Sheila Pierce, director and legal counsel at BlackBerry, recently spoke about eDiscovery: Corporate clients don’t like storing irrelevant data because it costs them money, and on the other hand, outside counsel lean toward preserving more data because they have to appear in court and deal with the opposing side.

“There’s always a tension between the client wanting to control the cost and the law firm wanting to be responsible,” said Pierce, who spent nine years as a litigator at Bingham McCutchen, at a Huron Legal Institute webinar on April 30.

She added, “I used to get a little upset when the clients weren’t so accommodating and ... it’s astonishing how quickly I’ve gone to the other side” since joining BlackBerry in August 2013.

Pierce said BlackBerry has implemented some policies to keep its eDiscovery costs down.

  • It faces a fair amount of patent litigation, so the company has cued up a set of documents that will be turned over in almost every case.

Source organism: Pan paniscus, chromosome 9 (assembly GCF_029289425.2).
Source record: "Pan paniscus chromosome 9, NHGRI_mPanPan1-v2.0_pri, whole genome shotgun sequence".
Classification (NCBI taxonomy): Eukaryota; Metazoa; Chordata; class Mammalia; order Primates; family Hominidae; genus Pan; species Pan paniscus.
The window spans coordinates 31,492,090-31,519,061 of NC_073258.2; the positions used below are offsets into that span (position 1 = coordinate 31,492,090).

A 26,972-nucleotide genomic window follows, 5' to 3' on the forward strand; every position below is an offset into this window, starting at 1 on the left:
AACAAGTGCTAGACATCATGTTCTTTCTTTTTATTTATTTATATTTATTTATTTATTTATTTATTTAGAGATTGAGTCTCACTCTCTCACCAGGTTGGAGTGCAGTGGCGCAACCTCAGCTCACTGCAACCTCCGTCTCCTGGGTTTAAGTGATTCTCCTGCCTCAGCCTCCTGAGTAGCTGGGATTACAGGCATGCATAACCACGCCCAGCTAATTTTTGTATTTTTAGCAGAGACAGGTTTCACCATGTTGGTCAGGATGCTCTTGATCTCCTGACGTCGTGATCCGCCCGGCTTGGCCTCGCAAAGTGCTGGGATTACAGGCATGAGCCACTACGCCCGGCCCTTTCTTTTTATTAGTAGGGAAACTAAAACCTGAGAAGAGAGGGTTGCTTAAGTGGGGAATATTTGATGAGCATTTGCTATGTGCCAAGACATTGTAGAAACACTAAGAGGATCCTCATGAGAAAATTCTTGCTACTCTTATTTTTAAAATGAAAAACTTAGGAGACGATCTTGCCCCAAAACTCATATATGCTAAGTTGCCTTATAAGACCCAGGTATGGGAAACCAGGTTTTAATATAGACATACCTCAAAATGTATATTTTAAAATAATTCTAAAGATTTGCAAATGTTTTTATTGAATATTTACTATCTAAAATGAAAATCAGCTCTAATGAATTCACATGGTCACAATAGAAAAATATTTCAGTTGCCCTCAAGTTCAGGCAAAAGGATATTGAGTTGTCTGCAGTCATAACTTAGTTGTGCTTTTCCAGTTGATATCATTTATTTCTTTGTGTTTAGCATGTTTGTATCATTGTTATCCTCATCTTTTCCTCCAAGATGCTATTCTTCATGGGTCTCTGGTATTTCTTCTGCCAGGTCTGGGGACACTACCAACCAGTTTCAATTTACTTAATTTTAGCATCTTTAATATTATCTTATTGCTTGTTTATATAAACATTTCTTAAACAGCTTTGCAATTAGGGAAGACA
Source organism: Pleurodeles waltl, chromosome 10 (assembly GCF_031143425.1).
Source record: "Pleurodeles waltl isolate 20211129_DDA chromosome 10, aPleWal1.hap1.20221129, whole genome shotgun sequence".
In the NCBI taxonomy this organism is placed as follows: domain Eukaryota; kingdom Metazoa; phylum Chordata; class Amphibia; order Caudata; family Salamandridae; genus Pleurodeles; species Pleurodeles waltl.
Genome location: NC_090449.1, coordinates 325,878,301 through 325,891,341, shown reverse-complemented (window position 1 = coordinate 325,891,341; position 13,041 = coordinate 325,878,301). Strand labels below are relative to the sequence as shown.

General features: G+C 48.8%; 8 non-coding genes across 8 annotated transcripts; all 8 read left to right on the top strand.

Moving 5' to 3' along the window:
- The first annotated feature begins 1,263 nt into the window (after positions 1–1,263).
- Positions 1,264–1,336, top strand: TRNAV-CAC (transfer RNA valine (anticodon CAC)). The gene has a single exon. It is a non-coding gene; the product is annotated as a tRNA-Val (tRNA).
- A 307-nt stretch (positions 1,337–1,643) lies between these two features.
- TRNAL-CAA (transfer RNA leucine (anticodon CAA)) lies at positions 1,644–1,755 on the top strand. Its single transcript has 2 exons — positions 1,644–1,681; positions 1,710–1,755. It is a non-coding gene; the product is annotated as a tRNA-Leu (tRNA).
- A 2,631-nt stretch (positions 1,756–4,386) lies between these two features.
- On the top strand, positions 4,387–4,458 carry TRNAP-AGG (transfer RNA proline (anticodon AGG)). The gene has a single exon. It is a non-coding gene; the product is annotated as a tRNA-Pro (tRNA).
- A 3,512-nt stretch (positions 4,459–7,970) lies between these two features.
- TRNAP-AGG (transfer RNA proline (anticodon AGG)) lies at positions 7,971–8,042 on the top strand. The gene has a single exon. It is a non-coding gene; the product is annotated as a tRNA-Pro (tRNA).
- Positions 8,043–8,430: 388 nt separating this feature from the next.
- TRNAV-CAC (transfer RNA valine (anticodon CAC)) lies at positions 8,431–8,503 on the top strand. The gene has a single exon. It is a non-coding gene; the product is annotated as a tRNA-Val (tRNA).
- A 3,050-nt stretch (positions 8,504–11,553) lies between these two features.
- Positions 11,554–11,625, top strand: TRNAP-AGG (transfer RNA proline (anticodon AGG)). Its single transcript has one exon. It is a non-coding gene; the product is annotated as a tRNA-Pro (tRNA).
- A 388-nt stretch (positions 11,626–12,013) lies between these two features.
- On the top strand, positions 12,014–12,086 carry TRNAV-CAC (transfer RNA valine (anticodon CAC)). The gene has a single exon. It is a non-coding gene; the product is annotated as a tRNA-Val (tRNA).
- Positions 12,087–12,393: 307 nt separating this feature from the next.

• “BlackBerry likes to be in control of the data and likes as little data to leave the company as possible.”

  • Secondly, because it uses multiple outside law firms, it’s far cheaper to use a single outside vendor for document viewing than to pay law firms to create multiple internal platforms.

There has been some pushback from outside law firms, who want to house the data on their own server. “Sometimes you do feel like you are fighting your own outside counsel,” Pierce said. “In our billing engagement, it says that they have to use our platform. They can set up their own system, but they cannot bill Blackberry for it.”

Since using an outside vendor exclusively for document viewing, Pierce said she hasn’t heard any serious complaints about the system. One of the added bonuses is that the company uses the same team repeatedly. As a result, they’ve become more efficient at certain aspects of the discovery process, which has helped keep costs down.

That decision to use an outside vendor has been more consequential than some of the technological tools being discussed. Pierce said Blackberry does use predictive coding for in-house data review but not for outgoing data produced. "I can’t tell you how many times in the past year-and-a-half we’ve talked about ways we could use it,” she said. “In practice, I don’t see it being used as much as people may think.”

Illustration by Marlus B (Flickr/Creative Commons)